Things are looking good for design as the new Government settles in. With design stalwart Gordon Brown as Prime Minister it is likely to gain momentum, especially now the creative industries are deemed as important to the UK’s GDP as the financial services sector.
The demise of the Department of Trade and Industry – traditionally the source of official design funding – had been anticipated. We don’t yet know who the Design Council’s new paymaster will be, but the creation of two departments – Business, Enterprise and Regulatory Reform; and Innovation, Universities and Skills – spreads design’s interests across the Civil Service.
The masterstroke for design is the appointment of James Purnell as Culture Secretary. As Minister for Creative Industries and Tourism at the Department for Culture, Media and Sport before the reshuffle in May 2006, his passion for design was patent. His commitment put him in Design Week’s 2005 Hot 50 of unlikely design activists.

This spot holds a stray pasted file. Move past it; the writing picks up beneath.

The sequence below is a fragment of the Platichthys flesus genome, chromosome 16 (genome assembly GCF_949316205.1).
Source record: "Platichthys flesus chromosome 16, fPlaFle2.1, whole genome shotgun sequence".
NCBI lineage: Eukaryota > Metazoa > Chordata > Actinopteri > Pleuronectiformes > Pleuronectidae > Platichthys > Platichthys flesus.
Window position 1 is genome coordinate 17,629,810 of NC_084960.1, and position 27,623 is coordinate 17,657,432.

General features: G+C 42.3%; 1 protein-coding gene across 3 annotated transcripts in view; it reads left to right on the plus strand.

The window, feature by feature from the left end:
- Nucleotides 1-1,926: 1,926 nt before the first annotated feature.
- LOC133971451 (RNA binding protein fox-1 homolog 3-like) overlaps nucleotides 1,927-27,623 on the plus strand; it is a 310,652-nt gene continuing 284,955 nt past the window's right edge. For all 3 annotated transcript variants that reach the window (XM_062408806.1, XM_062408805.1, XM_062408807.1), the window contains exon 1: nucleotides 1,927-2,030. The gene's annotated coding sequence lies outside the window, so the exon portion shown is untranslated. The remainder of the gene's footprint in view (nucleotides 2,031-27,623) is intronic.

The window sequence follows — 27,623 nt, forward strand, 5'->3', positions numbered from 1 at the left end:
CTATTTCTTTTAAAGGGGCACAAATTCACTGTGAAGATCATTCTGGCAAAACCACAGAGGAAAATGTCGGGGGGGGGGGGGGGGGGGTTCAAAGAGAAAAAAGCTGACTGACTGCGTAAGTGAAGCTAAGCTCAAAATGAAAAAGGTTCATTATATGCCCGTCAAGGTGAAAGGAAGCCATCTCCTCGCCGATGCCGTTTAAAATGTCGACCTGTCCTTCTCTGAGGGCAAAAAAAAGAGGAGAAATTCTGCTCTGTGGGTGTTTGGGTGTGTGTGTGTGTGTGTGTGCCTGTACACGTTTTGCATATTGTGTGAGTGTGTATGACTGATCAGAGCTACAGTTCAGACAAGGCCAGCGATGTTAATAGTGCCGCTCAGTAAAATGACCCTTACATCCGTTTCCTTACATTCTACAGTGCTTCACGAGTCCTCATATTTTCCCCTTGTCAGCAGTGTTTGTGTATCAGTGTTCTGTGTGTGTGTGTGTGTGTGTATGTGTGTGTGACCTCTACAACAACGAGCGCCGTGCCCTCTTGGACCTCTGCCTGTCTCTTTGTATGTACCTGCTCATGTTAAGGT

Meanwhile, it’s all change in the industry. Nick Ramshaw’s accession to the Design Business Association presidency should help the regions and brings another businessman on to the industry’s front line. He will need to win the hearts and minds of the creative community though, given his view that the media rather than the lacklustre design were to blame for the furore over BR&Me’s packs for Foster’s, Grand Prix winner in this year’s DBA Design Effectiveness Awards (see Profile, page 13), but he is well regarded by Elmwood’s award-winning creative team.
That just leaves D&AD without a chief executive following the departure of Michael Hockney in March. Chairman Anthony Simonds-Gooding is due to trawl for a successor now its Congress is over and we can only hope for a design champion. But, with Simon Waterfall becoming president in September, design will be well represented.
These changes are timely for design, given the general upturn in fortune. We need to do all we can though to keep it high on the agenda of the new ‘official’ players.
LYNDA RELPH-KNIGHT, EDITOR